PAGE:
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When you visit a webpage, send out an e-mail or watch a funny cat video, how does that particular piece of data find its way from one end of the Internet to the other? You may be aware that the Internet is a collection of many smaller networks, connected to each other using routers. When a router recieves a packet of information, it will check the destination address and then forward it to the next router along the way. That router repeats the process, and so on, until the final destination is reached. So, how do routers know in what direction they should be forwarding these packets? The answer is that they use routing protocols to share information with one another. Suppose that router A knows of a way to reach a certain destination. It will communicate this route to other routers. On receiving this information, router B may answer: sure, you may know of a way to reach that destination, but I know this shorter route!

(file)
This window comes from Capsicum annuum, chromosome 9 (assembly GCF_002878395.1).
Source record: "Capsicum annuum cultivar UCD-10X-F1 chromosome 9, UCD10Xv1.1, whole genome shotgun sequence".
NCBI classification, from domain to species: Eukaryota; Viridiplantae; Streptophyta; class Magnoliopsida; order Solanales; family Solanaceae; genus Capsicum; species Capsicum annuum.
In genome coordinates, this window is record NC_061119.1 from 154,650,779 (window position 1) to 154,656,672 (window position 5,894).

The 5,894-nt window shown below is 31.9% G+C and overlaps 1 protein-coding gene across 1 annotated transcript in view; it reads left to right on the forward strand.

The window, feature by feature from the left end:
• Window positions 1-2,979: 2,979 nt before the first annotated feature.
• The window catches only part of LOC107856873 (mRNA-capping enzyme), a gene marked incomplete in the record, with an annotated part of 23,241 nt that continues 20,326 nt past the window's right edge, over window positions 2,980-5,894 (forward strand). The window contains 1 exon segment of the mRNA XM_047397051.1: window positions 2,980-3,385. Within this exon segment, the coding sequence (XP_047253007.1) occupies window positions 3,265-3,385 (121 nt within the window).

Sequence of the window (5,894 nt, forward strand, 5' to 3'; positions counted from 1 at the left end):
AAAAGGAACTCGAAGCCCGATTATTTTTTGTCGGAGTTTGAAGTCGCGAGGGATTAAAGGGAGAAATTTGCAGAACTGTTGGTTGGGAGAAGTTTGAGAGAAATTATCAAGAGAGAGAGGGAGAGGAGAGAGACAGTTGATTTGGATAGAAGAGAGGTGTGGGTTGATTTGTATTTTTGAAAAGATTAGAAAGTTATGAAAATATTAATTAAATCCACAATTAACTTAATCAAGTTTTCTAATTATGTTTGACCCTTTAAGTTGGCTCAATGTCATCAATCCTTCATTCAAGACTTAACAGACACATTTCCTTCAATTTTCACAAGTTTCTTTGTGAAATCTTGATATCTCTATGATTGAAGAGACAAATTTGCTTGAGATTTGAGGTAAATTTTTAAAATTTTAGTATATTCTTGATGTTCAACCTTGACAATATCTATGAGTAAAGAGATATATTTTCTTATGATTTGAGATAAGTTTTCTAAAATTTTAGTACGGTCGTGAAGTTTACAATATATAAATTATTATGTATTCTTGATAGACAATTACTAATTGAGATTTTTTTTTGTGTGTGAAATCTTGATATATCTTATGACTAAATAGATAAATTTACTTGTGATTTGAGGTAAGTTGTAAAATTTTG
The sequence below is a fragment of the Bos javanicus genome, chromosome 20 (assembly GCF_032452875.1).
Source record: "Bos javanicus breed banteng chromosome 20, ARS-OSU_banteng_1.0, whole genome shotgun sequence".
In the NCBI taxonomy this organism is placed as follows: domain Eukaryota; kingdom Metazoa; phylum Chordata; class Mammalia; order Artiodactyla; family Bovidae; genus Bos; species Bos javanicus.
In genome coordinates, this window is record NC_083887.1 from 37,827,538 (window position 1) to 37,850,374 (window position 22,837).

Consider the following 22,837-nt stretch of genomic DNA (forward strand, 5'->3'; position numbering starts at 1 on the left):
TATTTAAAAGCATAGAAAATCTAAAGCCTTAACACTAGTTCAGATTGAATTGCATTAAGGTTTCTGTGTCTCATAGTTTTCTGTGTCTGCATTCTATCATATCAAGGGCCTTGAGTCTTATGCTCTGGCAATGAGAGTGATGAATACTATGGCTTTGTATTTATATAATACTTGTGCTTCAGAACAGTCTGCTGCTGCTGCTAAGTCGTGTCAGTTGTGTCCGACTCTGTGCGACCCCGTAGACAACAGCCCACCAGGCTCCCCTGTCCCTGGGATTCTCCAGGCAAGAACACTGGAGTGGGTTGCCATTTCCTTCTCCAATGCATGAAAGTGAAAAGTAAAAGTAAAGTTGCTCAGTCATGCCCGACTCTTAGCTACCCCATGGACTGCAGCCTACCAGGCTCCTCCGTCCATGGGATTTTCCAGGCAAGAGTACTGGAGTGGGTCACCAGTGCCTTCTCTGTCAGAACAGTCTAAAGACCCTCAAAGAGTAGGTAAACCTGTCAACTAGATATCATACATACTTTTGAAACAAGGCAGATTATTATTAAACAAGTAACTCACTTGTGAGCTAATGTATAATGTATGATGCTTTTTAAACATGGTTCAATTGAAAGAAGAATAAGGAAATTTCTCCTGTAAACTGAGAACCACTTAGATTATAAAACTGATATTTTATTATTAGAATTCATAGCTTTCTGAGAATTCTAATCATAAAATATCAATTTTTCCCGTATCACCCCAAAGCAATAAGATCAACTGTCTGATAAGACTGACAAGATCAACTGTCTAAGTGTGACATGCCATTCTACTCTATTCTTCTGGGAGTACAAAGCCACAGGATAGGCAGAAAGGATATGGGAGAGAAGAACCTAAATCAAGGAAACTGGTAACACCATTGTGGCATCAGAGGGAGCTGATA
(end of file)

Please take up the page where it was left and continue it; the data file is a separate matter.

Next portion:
The Border Gateway Protocol

To connect various different networks together, we really all need to speak the same language. The routing protocol that thus forms the backbone of the Intenet is BGP, the Border Gateway Protocol. Like many of the fundamental protocols that make the Internet work, it was not designed with much focus on security. Routers will simply accept the updates they receive from other routers, without validating the authenticity. And this is, in fact, a big problem!

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